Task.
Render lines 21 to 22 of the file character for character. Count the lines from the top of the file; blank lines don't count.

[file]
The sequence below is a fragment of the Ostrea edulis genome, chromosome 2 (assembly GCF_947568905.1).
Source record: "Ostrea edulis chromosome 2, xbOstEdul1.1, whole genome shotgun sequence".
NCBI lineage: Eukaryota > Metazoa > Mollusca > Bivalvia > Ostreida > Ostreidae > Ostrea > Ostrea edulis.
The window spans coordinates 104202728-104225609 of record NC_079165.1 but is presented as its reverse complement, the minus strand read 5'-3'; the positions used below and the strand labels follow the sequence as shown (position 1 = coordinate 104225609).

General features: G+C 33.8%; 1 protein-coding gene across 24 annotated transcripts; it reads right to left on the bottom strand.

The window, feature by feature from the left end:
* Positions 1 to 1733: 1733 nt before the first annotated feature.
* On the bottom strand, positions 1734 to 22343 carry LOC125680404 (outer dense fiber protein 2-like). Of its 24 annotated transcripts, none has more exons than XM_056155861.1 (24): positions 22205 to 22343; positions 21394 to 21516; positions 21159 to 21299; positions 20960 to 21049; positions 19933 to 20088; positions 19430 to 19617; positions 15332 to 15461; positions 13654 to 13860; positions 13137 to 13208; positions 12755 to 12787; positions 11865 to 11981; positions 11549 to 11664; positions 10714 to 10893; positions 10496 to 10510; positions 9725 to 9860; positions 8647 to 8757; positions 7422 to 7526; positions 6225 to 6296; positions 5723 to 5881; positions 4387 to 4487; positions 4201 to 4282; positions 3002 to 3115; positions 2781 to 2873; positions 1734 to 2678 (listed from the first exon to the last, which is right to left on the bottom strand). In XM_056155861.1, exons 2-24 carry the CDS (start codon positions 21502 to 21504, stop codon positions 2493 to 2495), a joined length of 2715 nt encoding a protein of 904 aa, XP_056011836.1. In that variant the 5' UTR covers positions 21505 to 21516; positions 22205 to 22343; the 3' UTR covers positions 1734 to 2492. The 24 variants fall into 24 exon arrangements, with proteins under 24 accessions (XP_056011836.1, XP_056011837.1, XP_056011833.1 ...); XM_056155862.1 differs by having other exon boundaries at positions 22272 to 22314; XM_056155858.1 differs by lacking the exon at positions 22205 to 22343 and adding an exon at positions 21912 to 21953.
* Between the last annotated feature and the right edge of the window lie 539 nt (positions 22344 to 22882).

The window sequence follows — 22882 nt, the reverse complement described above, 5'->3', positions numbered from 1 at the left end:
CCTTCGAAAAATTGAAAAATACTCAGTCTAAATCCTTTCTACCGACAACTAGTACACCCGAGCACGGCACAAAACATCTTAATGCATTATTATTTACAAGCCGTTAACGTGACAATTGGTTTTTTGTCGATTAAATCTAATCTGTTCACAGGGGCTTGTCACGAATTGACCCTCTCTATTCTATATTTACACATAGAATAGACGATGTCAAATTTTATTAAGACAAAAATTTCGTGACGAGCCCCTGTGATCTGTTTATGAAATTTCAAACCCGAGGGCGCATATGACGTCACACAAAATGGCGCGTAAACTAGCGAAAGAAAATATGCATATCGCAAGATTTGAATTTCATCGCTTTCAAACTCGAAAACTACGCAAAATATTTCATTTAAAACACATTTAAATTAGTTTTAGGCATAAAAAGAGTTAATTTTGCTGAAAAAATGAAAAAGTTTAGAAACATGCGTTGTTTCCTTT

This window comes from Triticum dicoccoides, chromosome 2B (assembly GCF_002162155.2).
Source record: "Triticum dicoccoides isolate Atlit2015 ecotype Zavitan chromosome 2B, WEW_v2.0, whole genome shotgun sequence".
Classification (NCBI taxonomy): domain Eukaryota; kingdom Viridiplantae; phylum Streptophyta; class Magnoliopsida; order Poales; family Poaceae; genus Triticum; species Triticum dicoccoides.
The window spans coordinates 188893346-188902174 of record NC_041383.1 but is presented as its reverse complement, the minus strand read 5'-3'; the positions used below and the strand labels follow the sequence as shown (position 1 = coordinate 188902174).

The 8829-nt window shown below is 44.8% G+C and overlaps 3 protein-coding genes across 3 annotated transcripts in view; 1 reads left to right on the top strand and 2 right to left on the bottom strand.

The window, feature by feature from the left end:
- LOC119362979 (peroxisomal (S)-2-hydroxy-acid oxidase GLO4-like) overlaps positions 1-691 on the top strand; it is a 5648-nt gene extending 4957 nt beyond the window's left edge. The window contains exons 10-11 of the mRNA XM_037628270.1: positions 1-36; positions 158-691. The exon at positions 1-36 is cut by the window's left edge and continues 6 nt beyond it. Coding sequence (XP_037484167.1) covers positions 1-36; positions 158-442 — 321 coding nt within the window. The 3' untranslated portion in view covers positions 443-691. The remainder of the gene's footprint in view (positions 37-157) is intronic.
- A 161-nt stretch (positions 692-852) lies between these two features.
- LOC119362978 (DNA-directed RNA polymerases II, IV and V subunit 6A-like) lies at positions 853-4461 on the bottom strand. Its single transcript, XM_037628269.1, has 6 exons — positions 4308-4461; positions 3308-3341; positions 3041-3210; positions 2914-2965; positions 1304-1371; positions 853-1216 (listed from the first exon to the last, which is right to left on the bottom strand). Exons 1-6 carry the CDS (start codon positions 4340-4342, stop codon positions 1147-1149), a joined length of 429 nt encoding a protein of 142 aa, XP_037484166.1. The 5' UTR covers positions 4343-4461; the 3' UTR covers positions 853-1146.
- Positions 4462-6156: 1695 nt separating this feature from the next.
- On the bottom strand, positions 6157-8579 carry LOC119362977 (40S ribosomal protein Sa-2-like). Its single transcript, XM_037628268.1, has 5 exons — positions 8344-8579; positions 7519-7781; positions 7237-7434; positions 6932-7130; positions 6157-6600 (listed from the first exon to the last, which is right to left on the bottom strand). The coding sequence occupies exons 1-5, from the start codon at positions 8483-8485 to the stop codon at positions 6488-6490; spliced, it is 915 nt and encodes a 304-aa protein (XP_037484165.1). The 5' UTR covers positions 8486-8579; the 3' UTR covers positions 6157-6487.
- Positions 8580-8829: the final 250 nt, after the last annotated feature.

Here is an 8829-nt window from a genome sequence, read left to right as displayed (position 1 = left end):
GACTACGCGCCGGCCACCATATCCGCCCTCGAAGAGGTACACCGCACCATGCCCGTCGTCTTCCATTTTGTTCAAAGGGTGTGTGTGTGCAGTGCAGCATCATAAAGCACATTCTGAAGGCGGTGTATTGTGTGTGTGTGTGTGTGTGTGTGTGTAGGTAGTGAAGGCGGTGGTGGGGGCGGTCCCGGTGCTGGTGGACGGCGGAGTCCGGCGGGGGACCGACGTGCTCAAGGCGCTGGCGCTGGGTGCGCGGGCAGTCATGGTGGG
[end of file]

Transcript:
- Positions 4462-6156: 1695 nt separating this feature from the next.
- On the bottom strand, positions 6157-8579 carry LOC119362977 (40S ribosomal protein Sa-2-like). Its single transcript, XM_037628268.1, has 5 exons — positions 8344-8579; positions 7519-7781; positions 7237-7434; positions 6932-7130; positions 6157-6600 (listed from the first exon to the last, which is right to left on the bottom strand). The coding sequence occupies exons 1-5, from the start codon at positions 8483-8485 to the stop codon at positions 6488-6490; spliced, it is 915 nt and encodes a 304-aa protein (XP_037484165.1). The 5' UTR covers positions 8486-8579; the 3' UTR covers positions 6157-6487.